Dublin-based C&C Group said the decrease came amid “volatility” in consumer behaviour after the Brexit vote and subsequent fall in sterling’s value.
Group chief executive Stephen Glancey told The Scotsman that despite such challenges and the period being somewhat “unpredictable”, the company was “quite happy” with the first half.
Operating profit before one-off items dropped 7.9 per cent to €55.1 million (£49.2m) for the six months to the end of August, dragged down in part by higher marketing spend.
“We’ve done the right thing, we think, long term which is invest behind our brands,” Glancey said.
He added that the “fizz is back in Magners” with volumes of the cider up by 11 per cent, as group sales came in 8.1 per cent lower at €307m, with a €24.4m dent from the fall in the value of the pound.
Sales of Tennent’s grew by 2 per cent in the first half, with export volumes up by a “pleasing” 50 per cent.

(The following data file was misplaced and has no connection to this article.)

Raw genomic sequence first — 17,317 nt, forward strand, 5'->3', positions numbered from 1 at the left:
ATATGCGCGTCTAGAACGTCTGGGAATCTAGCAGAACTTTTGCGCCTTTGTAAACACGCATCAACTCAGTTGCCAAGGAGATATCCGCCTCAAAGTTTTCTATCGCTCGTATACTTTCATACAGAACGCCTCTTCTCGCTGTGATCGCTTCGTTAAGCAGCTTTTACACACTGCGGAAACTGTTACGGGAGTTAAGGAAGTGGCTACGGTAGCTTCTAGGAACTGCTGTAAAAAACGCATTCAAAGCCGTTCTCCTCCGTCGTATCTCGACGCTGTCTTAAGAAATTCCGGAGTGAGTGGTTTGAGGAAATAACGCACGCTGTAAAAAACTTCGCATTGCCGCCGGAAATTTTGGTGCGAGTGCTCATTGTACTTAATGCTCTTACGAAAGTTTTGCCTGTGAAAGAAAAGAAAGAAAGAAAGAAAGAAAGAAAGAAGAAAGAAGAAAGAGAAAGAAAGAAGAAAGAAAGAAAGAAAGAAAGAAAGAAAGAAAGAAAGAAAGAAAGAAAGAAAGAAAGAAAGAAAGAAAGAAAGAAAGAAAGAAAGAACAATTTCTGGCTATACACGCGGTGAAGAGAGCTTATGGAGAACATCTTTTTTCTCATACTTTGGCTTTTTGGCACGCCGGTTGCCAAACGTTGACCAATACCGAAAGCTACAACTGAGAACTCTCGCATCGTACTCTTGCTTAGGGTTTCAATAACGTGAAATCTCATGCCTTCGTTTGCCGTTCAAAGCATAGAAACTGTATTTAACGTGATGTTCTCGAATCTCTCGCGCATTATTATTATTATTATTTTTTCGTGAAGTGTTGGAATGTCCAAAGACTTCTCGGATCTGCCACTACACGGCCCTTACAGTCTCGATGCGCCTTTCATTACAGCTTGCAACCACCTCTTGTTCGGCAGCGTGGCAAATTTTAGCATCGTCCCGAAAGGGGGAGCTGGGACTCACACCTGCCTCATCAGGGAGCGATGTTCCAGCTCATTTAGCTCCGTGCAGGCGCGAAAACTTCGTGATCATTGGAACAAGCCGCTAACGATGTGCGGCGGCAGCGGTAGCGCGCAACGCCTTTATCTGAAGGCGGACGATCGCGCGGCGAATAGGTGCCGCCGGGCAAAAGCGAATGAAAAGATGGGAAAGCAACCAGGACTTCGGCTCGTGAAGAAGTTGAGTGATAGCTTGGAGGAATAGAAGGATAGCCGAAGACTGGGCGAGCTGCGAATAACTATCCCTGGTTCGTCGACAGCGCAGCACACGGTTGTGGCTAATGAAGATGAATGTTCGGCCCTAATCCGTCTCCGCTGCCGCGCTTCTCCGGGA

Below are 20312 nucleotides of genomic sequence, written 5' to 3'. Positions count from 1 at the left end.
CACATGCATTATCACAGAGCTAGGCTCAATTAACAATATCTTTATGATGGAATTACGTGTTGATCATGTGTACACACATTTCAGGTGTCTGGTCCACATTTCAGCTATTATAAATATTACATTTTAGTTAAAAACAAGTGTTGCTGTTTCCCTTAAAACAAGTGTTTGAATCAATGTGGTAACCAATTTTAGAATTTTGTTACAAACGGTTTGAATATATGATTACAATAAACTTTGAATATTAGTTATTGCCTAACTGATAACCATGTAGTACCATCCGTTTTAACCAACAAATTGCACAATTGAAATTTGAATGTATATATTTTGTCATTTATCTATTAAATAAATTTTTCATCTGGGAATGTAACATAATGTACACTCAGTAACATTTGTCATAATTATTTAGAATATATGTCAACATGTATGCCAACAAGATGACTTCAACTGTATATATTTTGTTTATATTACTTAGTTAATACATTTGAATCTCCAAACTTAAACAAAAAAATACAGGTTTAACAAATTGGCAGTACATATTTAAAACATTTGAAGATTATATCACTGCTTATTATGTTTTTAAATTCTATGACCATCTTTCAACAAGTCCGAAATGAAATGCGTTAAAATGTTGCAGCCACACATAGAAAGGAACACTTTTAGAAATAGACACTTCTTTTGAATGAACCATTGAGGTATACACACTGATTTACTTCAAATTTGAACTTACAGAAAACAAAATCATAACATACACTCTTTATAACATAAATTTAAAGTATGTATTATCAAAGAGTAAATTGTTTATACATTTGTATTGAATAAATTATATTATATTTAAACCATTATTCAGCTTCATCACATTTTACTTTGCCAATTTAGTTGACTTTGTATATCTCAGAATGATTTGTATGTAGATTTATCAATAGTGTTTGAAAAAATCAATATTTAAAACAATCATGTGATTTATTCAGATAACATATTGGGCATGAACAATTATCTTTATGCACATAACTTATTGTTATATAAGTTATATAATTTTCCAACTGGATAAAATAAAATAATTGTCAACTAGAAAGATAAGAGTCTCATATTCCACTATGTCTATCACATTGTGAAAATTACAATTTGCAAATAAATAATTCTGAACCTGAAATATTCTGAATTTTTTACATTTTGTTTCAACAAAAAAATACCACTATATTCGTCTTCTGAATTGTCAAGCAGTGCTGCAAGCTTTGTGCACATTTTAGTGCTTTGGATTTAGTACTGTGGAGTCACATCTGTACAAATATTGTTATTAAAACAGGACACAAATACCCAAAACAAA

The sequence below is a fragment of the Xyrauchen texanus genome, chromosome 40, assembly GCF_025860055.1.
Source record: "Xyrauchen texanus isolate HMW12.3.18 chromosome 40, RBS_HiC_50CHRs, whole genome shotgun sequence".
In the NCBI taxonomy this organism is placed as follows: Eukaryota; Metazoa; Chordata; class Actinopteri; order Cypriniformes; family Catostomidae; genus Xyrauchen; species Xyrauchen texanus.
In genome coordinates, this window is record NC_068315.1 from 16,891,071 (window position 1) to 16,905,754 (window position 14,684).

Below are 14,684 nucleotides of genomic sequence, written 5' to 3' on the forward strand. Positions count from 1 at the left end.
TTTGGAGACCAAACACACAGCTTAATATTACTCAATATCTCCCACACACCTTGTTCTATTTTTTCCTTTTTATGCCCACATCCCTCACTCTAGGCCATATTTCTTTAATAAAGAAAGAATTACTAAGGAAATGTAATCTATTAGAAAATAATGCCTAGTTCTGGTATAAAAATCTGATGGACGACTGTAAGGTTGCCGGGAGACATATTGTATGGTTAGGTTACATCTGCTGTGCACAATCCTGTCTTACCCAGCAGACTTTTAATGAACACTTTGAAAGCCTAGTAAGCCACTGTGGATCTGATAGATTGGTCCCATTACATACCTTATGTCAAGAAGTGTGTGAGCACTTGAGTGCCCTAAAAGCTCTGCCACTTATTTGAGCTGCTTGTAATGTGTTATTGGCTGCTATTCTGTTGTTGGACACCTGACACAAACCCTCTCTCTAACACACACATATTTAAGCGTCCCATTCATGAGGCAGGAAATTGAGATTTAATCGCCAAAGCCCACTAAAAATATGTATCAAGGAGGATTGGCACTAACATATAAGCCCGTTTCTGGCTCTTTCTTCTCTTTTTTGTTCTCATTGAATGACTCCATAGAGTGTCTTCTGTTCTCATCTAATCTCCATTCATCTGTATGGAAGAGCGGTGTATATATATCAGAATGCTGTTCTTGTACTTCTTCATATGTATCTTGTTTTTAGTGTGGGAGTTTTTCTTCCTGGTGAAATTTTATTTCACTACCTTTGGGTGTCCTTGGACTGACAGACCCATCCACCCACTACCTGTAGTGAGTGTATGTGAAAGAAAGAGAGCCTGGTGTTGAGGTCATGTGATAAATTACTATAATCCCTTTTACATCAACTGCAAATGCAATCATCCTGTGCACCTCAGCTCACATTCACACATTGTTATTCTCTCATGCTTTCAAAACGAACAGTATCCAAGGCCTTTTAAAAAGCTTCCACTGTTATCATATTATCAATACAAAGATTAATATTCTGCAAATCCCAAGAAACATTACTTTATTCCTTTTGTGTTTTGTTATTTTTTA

Glancey insisted that the “fundamentals” of C&C’s business in its core Irish and Scottish markets remained strong, adding that the group was “capable of weathering” the political and economic challenges.
In terms of potential M&A activity, he said: “We think we’re quite well positioned because we have low debt, we’ve got a very conservative balance sheet, to buy any assets that come up. Equally, as new people come to Europe and look for alliances, we’re well-positioned to support them with route to market in the UK and Ireland.”
Glancey also said that C&C welcomed the recent ruling by the Court of Session to back the Scottish Government’s controversial plans to impose a minimum price of 50p per unit of alcohol, describing it as “one of a range of initiatives to reduce the harmful effects of irresponsible consumption”.
He added: “C&C is a supporter of this initiative and we will work with the relevant authorities in Scotland and Ireland to ensure that we meet our obligations to the consumers and communities we serve.”